When it comes to developing a benefits communications strategy that will engage your employees, creating messages that resonate with your audience is key. And it can also be quite the challenge, especially in today’s world, when an average workforce typically includes employees who span three generations and are the products of different cultural backgrounds, education levels, and lots of other differentiators.
One way successful companies tackle this issue is through the use of what’s called personas.
What is a persona?
Think of a persona as the embodiment of key characteristics that inform the message you create for a defined population of employees. Use personas to determine the correct approach for engaging employees, based on what they do, their preferences, the challenges they face, and other relevant information. Personas are an essential component of a communications strategy, because communications need to be delivered in ways people can understand, and through media channels (e.g., postcards, videos, emails) that work for them.
Here’s how the UX folks who created Xtensio (a marketing tool that helps companies summarize what they’re all about) explain user personas to their clients:
“User Personas represent real, living, and breathing people who will engage with your product. While individuals featured on Personas are technically hypothetical, the information on the document should not be hypothetical. All sections must be completed based on fact, hard data, and research.”
When we create messages for a client, we typically develop three to five personas that represent the categories into which employees naturally line up. These buckets become more apparent when we look at some basic information we collect about employees, including their titles and key details about their roles, their demographics (gender, age, salary, location, education, and family), their goals and challenges, their values and fears—even the potential call to action or unique message you’ve tailored for them.
Where do we get all this information? We draw from a variety of sources, including: website analytics, HR records, team members who interact with employees, employee surveys and interviews, and even social media. You can, too. Learn more about creating personas here.
Up close and personal
Recently, we kicked off a project for a new client with a unique employee population. Apart from the C-suite and office staff, the majority of this client’s employees are home health care workers who are dispatched by field offices throughout the nation. These field employees spend most of their working hours providing skilled health care and other support services to people in their homes.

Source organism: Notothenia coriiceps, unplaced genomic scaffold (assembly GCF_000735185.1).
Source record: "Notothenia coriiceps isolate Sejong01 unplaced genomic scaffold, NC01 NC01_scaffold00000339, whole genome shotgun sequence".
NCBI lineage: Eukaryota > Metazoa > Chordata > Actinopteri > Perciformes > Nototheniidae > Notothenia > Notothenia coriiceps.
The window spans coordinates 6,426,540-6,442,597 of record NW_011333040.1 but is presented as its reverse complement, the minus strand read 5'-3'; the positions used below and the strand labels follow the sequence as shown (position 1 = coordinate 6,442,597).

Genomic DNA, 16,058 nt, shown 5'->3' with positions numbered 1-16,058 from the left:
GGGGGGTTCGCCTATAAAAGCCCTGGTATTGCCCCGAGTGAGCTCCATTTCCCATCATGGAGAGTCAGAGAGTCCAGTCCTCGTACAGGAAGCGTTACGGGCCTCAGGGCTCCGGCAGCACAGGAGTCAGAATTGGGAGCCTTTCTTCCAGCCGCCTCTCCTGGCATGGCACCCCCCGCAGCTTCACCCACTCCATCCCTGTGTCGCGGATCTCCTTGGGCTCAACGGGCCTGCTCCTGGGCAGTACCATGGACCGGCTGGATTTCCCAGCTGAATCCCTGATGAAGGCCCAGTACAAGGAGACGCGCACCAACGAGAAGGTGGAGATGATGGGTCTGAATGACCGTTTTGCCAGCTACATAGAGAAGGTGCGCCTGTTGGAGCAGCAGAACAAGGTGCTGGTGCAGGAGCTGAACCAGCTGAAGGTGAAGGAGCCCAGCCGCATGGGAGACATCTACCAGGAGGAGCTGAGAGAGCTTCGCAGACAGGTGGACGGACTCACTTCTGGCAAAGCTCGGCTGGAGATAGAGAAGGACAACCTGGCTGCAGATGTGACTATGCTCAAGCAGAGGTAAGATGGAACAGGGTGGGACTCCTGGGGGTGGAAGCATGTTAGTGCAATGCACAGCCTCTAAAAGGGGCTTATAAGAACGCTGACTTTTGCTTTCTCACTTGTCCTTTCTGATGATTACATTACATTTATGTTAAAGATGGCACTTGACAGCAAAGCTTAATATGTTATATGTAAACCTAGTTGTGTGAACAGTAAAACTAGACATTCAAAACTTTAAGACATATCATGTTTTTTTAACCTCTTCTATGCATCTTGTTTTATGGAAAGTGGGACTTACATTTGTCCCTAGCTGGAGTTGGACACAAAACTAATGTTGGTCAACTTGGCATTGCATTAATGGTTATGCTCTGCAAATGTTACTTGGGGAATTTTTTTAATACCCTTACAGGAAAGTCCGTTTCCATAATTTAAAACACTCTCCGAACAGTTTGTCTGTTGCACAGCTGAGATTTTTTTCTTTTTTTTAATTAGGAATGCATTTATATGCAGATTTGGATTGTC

We learned all this and more when we flew out to meet our client and do our typical half-day kickoff meeting. As always, we covered the essentials: their benefits strategy, goals and objectives, what’s worked well and not-so-well for them in the past, how they’d measure the success of a new employee communications campaign. But we also had an opportunity to go into the field and speak with the employees who coordinate the homecare workers. It was an amazing experience that opened our eyes to so much!
We heard firsthand how this major slice of our client’s workforce structures their days; we learned about these employees’ health and financial challenges; and we listened to how they juggle the priorities in their lives. For us, these conversations were the perfect reminder of why—when we’re developing benefits communications—it’s so important not to think about “the average employee” in a workforce but, instead, about individual workers and their unique challenges.
Only by empathizing with the unique circumstances of each individual can we begin to develop communications that will resonate with that person. Since our clients typically have thousands of employees, we can’t get to know each and every one. But we can begin to know them by creating “personas” and assigning those personas characteristics that align with those of our clients’ employees. Then, based on the characteristics of the personas, we customize messages with personalized, relevant calls to action that support our clients’ goals and objectives.
Once you begin to think about employees as individuals who have lives and conversations outside their jobs, you’ll be able to frame your messages in ways that will resonate with them. And get them to participate in the call to action. Because, ultimately, that’s what it’s all about.
Need help building out your personas? Contact us.